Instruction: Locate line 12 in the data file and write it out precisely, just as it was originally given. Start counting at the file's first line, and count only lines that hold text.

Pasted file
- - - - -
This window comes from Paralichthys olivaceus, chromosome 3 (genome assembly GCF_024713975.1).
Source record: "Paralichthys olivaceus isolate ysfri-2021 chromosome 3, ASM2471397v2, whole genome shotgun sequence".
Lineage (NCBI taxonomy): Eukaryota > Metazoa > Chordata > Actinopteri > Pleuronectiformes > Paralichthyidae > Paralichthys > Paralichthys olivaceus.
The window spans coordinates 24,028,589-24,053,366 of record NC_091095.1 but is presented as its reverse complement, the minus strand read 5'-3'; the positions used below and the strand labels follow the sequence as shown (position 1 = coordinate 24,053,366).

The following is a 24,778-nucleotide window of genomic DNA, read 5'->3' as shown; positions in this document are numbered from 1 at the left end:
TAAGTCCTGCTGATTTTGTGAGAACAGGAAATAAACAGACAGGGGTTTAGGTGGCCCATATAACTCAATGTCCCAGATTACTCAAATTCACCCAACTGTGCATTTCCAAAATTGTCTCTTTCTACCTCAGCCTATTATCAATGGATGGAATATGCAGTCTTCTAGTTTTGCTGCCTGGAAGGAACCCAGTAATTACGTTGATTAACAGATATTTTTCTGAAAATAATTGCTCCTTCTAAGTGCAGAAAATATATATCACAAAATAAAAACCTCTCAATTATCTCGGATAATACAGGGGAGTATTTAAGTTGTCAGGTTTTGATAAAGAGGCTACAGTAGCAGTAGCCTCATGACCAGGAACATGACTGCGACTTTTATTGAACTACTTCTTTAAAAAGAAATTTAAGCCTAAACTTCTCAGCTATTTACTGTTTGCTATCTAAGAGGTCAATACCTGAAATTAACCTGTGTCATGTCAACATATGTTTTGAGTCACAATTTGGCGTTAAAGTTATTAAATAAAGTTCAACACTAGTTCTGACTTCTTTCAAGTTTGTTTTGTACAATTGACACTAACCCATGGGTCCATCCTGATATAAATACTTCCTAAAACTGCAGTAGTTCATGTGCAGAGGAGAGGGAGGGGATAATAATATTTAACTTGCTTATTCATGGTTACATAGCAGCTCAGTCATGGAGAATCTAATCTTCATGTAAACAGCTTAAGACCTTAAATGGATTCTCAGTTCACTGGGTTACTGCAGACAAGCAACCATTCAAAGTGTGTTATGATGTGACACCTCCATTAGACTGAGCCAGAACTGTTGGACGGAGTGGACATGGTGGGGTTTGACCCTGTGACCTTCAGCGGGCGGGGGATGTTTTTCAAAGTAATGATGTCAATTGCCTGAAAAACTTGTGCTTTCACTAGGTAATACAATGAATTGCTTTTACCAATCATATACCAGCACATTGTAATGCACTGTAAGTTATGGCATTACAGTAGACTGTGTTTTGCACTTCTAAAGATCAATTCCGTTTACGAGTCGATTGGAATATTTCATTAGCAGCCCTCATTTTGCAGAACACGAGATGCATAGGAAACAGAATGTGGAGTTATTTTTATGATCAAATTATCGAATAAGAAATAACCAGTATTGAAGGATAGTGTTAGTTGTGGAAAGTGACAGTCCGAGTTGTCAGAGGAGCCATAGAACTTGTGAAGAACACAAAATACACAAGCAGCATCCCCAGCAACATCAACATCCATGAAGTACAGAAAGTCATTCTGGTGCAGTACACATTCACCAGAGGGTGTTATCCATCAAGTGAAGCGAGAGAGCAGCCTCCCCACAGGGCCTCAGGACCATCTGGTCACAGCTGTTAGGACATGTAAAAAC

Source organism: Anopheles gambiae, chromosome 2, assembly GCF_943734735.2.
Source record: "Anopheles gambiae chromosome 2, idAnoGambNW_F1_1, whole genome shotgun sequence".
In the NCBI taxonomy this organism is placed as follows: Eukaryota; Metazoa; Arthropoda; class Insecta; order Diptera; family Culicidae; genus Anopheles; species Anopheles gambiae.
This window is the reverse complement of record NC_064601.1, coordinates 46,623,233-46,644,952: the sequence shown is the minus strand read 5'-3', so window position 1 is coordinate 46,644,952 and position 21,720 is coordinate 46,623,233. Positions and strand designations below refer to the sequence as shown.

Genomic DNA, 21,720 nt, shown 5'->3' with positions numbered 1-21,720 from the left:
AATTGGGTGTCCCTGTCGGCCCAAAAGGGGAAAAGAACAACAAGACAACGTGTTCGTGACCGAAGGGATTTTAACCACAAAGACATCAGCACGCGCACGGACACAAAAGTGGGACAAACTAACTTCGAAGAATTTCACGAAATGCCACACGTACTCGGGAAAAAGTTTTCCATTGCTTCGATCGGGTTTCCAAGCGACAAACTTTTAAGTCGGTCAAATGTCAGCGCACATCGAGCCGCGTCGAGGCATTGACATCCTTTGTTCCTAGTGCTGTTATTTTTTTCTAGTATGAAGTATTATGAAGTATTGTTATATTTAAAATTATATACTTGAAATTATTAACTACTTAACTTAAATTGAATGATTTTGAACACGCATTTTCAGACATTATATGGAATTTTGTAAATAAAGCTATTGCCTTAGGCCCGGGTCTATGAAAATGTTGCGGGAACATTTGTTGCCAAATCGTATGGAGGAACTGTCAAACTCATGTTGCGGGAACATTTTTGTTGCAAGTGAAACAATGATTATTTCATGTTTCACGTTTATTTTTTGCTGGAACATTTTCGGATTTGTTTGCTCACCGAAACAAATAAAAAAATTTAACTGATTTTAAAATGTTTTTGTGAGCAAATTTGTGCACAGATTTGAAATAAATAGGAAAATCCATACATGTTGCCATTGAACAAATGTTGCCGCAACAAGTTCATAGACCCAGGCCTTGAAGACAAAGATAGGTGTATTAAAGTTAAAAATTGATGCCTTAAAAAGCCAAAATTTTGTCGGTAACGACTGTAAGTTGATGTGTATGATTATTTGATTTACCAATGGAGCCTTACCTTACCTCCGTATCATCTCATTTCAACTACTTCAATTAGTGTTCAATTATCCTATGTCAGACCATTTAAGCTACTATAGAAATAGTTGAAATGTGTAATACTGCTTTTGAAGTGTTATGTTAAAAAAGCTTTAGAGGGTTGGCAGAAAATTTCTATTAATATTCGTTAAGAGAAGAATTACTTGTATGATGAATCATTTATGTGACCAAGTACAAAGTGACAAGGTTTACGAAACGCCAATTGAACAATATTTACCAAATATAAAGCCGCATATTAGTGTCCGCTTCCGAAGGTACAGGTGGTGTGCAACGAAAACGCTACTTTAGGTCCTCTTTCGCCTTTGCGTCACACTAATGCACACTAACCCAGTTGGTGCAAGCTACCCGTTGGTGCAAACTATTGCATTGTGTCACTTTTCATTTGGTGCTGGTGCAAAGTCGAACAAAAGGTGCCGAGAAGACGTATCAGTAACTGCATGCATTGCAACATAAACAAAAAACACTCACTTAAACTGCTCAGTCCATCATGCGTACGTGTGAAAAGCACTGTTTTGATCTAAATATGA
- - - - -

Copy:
AATTGGGTGTCCCTGTCGGCCCAAAAGGGGAAAAGAACAACAAGACAACGTGTTCGTGACCGAAGGGATTTTAACCACAAAGACATCAGCACGCGCACGGACACAAAAGTGGGACAAACTAACTTCGAAGAATTTCACGAAATGCCACACGTACTCGGGAAAAAGTTTTCCATTGCTTCGATCGGGTTTCCAAGCGACAAACTTTTAAGTCGGTCAAATGTCAGCGCACATCGAGCCGCGTCGAGGCATTGACATCCTTTGTTCCTAGTGCTGTTATTTTTTTCTAGTATGAAGTATTATGAAGTATTGTTATATTTAAAATTATATACTTGAAATTATTAACTACTTAACTTAAATTGAATGATTTTGAACACGCATTTTCAGACATTATATGGAATTTTGTAAATAAAGCTATTGCCTTAGGCCCGGGTCTATGAAAATGTTGCGGGAACATTTGTTGCCAAATCGTATGGAGGAACTGTCAAACTCATGTTGCGGGAACATTTTTGTTGCAAGTGAAACAATGATTATTTCATGTTTCACGTTTATTTTTTGCTGGAACATTTTCGGATTTGTTTGCTCACCGAAACAAATAAAAAAATTTAACTGATTTTAAAATGTTTTTGTGAGCAAATTTGTGCACAGATTTGAAATAAATAGGAAAATCCATACATGTTGCCATTGAACAAATGTTGCCGCAACAAGTTCATAGACCCAGGCCTTGAAGACAAAGATAGGTGTATTAAAGTTAAAAATTGATGCCTTAAAAAGCCAAAATTTTGTCGGTAACGACTGTAAGTTGATGTGTATGATTATTTGATTTACCAATGGAGCCTTACCTTACCTCCGTATCATCTCATTTCAACTACTTCAATTAGTGTTCAATTATCCTATGTCAGACCATTTAAGCTACTATAGAAATAGTTGAAATGTGTAATACTGCTTTTGAAGTGTTATGTTAAAAAAGCTTTAGAGGGTTGGCAGAAAATTTCTATTAATATTCGTTAAGAGAAGAATTACTTGTATGATGAATCATTTATGTGACCAAGTACAAAGTGACAAGGTTTACGAAACGCCAATTGAACAATATTTACCAAATATAAAGCCGCATATTAGTGTCCGCTTCCGAAGGTACAGGTGGTGTGCAACGAAAACGCTACTTTAGGTCCTCTTTCGCCTTTGCGTCACACTAATGCACACTAACCCAGTTGGTGCAAGCTACCCGTTGGTGCAAACTATTGCATTGTGTCACTTTTCATTTGGTGCTGGTGCAAAGTCGAACAAAAGGTGCCGAGAAGACGTATCAGTAACTGCATGCATTGCAACATAAACAAAAAACACTCACTTAAACTGCTCAGTCCATCATGCGTACGTGTGAAAAGCACTGTTTTGATCTAAATATGA